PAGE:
The Green Children of Woolpit
It’s not precisely known when they first appeared, but it seems to have been around the reign of Stephen (1135-1154) or that of Henry II (1154-1189).
One year during the harvest in the village of Woolpit in Suffolk, England (about 10 miles from Bury St. Edmunds), reapers working near old wolf pits (deep ditches dug to trap wolves) discovered two apparently lost young children – a girl and boy.
The children had green-tinged skin, wore strange clothes, spoke an unfamiliar language, were siblings, the boy was younger, and both refused to eat regular food like bread (at least at first).
The children were eventually taken to the local bigwig, Sir Richard de Calne, who was equally baffled by them, though took them into his household. Attempts were made to feed them for apparently a couple days, but none were successful until bean plants were introduced, which seemed to be a familiar food to the children and something they readily ate.
However, the boy eventually became sick and died. His older sister had no such problem and eventually even lost the green tinge to her skin as her diet became more diverse and time went on.
She eventually learned English, was baptized, and at some point took the name of Agnes Barre, allegedly having married a diplomat, Richard Barre.
So once she learned English, what did she have to say about where she came from? There are two contemporary accounts, though neither are first hand accounts and, unsurprisingly from this, differ slightly in the telling. But the general story is that the people she came lived in a place with no sun, but had, to quote, “a degree of light like what is after sunset…” She and her brother wandered off one day when they were tending their father’s cattle. It was during this time that they discovered a cavern that they subsequently became lost in, finding their way out via following the sound of bells.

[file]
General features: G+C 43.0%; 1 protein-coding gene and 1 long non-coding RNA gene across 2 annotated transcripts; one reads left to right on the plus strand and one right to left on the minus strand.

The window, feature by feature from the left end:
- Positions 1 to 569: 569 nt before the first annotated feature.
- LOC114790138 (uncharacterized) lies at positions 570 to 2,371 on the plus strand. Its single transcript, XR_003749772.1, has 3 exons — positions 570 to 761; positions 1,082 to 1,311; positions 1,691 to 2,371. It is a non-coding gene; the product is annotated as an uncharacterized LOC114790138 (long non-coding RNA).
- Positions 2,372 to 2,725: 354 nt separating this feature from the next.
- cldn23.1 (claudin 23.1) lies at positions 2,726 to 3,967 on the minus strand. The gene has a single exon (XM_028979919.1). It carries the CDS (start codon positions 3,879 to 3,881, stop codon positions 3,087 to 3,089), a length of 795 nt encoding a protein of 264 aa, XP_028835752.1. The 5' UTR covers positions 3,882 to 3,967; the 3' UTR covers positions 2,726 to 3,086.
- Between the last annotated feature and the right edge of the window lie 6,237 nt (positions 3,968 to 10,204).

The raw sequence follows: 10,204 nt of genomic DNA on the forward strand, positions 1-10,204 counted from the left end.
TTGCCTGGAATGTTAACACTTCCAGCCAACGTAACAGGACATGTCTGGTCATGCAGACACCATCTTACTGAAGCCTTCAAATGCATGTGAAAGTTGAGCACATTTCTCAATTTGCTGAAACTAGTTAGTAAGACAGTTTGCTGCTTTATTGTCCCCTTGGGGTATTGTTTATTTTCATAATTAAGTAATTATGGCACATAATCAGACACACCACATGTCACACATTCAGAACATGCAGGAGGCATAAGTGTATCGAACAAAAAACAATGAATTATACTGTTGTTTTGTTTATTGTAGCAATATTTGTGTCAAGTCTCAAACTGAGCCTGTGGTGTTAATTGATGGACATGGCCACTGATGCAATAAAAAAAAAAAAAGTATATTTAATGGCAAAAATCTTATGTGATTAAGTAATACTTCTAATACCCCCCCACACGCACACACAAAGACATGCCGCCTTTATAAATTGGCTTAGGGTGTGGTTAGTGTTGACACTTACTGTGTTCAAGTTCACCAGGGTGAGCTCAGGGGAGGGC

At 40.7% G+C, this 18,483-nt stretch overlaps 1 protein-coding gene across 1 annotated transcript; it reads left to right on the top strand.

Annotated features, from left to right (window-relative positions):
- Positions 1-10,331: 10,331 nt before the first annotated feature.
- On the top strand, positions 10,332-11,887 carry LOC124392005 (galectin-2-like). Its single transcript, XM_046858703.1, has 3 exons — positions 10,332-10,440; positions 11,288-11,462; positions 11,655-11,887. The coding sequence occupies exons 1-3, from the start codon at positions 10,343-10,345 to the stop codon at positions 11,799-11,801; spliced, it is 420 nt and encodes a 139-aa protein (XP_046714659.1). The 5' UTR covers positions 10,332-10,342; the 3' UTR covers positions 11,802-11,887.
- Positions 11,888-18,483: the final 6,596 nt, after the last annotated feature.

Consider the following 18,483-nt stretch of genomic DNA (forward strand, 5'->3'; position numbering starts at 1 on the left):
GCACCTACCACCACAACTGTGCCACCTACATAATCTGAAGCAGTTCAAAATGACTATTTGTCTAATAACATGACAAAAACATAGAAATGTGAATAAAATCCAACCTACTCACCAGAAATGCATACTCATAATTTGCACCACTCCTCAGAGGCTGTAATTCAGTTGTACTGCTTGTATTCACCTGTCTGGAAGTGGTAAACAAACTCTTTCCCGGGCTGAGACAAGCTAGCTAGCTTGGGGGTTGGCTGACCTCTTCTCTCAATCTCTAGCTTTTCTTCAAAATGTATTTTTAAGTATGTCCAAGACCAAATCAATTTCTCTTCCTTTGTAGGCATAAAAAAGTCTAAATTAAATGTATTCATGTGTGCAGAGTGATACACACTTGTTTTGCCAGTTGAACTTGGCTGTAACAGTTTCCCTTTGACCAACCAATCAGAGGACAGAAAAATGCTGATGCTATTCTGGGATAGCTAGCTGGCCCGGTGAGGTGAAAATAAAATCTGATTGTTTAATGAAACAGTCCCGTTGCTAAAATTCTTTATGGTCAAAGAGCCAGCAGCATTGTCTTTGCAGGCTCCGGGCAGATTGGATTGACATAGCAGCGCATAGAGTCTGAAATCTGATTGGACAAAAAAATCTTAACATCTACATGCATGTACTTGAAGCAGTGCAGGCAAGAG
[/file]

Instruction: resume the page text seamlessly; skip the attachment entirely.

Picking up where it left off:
When they emerged, they were mystified by the extreme light from the sun and quickly became lost and could not find the cavern again. In their search, they were found as previously described. She also supposedly stated that a land of light was apparently to be seen at a great distance off from her home, which apparently was called “St. Martin’s Land”. She also supposedly stated that a great river separated her home from the land of light.
So is there any truth to any of this? Two contemporary scholars recorded the story: a Benedictine abbot, Ralph of Coggeshall, contributor to Chronicon Anglicanum, and William of Newburgh, author of Historia rerum Anglicarum.
Abbot Coggeshall named Sir Richard de Calne himself as his source, noting “that he had frequently heard the story” from him, while the historian from Newburgh noted that he believed the story because of “the weight of so many and such competent witnesses.”
Assuming the story was true, many have hypothesized as to the origin of the children and their green color, most fancifully some conjecturing that the children were aliens or that they came from another dimension.
Less far fetched, some have posited that arsenic poisoning could account for the children’s green coloring (as well as their lack of appetite and the boy’s poor health). Arsenic has been used in the production of green dyes, and it will discolor the skin in a green-dotted rash. However, if the children presented with a rash, it seems unlikely the villagers would so eagerly take them in rather than fear deadly diseases like leprosy, measels and smallpox.